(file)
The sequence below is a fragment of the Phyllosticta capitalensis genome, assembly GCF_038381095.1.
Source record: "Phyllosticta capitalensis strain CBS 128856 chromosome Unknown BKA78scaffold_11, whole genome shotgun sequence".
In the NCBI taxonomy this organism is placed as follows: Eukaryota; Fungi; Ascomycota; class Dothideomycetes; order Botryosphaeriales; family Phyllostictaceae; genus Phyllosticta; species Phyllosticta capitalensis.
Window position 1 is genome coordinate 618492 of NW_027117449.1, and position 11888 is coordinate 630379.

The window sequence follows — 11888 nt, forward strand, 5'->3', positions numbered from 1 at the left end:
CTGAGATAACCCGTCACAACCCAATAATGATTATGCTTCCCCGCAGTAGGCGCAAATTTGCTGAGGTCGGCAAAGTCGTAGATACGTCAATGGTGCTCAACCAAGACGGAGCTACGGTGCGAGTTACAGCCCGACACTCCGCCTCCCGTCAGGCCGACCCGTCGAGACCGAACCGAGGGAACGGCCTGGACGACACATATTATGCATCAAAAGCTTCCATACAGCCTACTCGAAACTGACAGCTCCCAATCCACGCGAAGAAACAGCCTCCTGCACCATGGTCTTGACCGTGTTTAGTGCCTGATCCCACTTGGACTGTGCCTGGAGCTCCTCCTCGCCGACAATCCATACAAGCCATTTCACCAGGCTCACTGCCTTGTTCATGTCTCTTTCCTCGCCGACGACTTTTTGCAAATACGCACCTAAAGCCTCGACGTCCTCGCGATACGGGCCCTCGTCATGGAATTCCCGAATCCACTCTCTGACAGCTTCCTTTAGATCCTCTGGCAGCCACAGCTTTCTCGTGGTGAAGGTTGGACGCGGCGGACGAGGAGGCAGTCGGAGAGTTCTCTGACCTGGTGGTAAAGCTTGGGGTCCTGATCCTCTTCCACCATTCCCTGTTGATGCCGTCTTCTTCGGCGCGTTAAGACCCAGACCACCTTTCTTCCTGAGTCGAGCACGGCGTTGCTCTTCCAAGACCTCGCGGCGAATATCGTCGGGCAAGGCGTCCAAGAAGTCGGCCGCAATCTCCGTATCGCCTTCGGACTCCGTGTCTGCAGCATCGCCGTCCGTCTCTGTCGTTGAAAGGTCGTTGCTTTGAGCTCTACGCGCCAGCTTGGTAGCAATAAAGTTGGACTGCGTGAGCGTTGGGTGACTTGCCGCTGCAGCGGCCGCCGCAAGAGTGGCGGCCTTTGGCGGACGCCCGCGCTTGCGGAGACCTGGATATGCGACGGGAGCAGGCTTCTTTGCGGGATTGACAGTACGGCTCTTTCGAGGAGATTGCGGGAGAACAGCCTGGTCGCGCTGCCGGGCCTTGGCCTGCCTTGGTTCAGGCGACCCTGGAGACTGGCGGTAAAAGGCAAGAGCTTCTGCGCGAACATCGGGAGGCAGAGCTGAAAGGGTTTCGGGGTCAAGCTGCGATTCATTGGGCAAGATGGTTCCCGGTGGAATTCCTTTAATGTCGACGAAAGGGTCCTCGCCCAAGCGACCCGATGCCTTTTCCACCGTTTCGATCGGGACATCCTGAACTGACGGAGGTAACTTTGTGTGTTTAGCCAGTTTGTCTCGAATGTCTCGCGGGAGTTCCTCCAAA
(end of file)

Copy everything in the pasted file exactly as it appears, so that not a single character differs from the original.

The sequence below is a fragment of the Phyllosticta capitalensis genome, assembly GCF_038381095.1.
Source record: "Phyllosticta capitalensis strain CBS 128856 chromosome Unknown BKA78scaffold_11, whole genome shotgun sequence".
In the NCBI taxonomy this organism is placed as follows: Eukaryota; Fungi; Ascomycota; class Dothideomycetes; order Botryosphaeriales; family Phyllostictaceae; genus Phyllosticta; species Phyllosticta capitalensis.
Window position 1 is genome coordinate 618492 of NW_027117449.1, and position 11888 is coordinate 630379.

The window sequence follows — 11888 nt, forward strand, 5'->3', positions numbered from 1 at the left end:
CTGAGATAACCCGTCACAACCCAATAATGATTATGCTTCCCCGCAGTAGGCGCAAATTTGCTGAGGTCGGCAAAGTCGTAGATACGTCAATGGTGCTCAACCAAGACGGAGCTACGGTGCGAGTTACAGCCCGACACTCCGCCTCCCGTCAGGCCGACCCGTCGAGACCGAACCGAGGGAACGGCCTGGACGACACATATTATGCATCAAAAGCTTCCATACAGCCTACTCGAAACTGACAGCTCCCAATCCACGCGAAGAAACAGCCTCCTGCACCATGGTCTTGACCGTGTTTAGTGCCTGATCCCACTTGGACTGTGCCTGGAGCTCCTCCTCGCCGACAATCCATACAAGCCATTTCACCAGGCTCACTGCCTTGTTCATGTCTCTTTCCTCGCCGACGACTTTTTGCAAATACGCACCTAAAGCCTCGACGTCCTCGCGATACGGGCCCTCGTCATGGAATTCCCGAATCCACTCTCTGACAGCTTCCTTTAGATCCTCTGGCAGCCACAGCTTTCTCGTGGTGAAGGTTGGACGCGGCGGACGAGGAGGCAGTCGGAGAGTTCTCTGACCTGGTGGTAAAGCTTGGGGTCCTGATCCTCTTCCACCATTCCCTGTTGATGCCGTCTTCTTCGGCGCGTTAAGACCCAGACCACCTTTCTTCCTGAGTCGAGCACGGCGTTGCTCTTCCAAGACCTCGCGGCGAATATCGTCGGGCAAGGCGTCCAAGAAGTCGGCCGCAATCTCCGTATCGCCTTCGGACTCCGTGTCTGCAGCATCGCCGTCCGTCTCTGTCGTTGAAAGGTCGTTGCTTTGAGCTCTACGCGCCAGCTTGGTAGCAATAAAGTTGGACTGCGTGAGCGTTGGGTGACTTGCCGCTGCAGCGGCCGCCGCAAGAGTGGCGGCCTTTGGCGGACGCCCGCGCTTGCGGAGACCTGGATATGCGACGGGAGCAGGCTTCTTTGCGGGATTGACAGTACGGCTCTTTCGAGGAGATTGCGGGAGAACAGCCTGGTCGCGCTGCCGGGCCTTGGCCTGCCTTGGTTCAGGCGACCCTGGAGACTGGCGGTAAAAGGCAAGAGCTTCTGCGCGAACATCGGGAGGCAGAGCTGAAAGGGTTTCGGGGTCAAGCTGCGATTCATTGGGCAAGATGGTTCCCGGTGGAATTCCTTTAATGTCGACGAAAGGGTCCTCGCCCAAGCGACCCGATGCCTTTTCCACCGTTTCGATCGGGACATCCTGAACTGACGGAGGTAACTTTGTGTGTTTAGCCAGTTTGTCTCGAATGTCTCGCGGGAGTTCCTCCAAA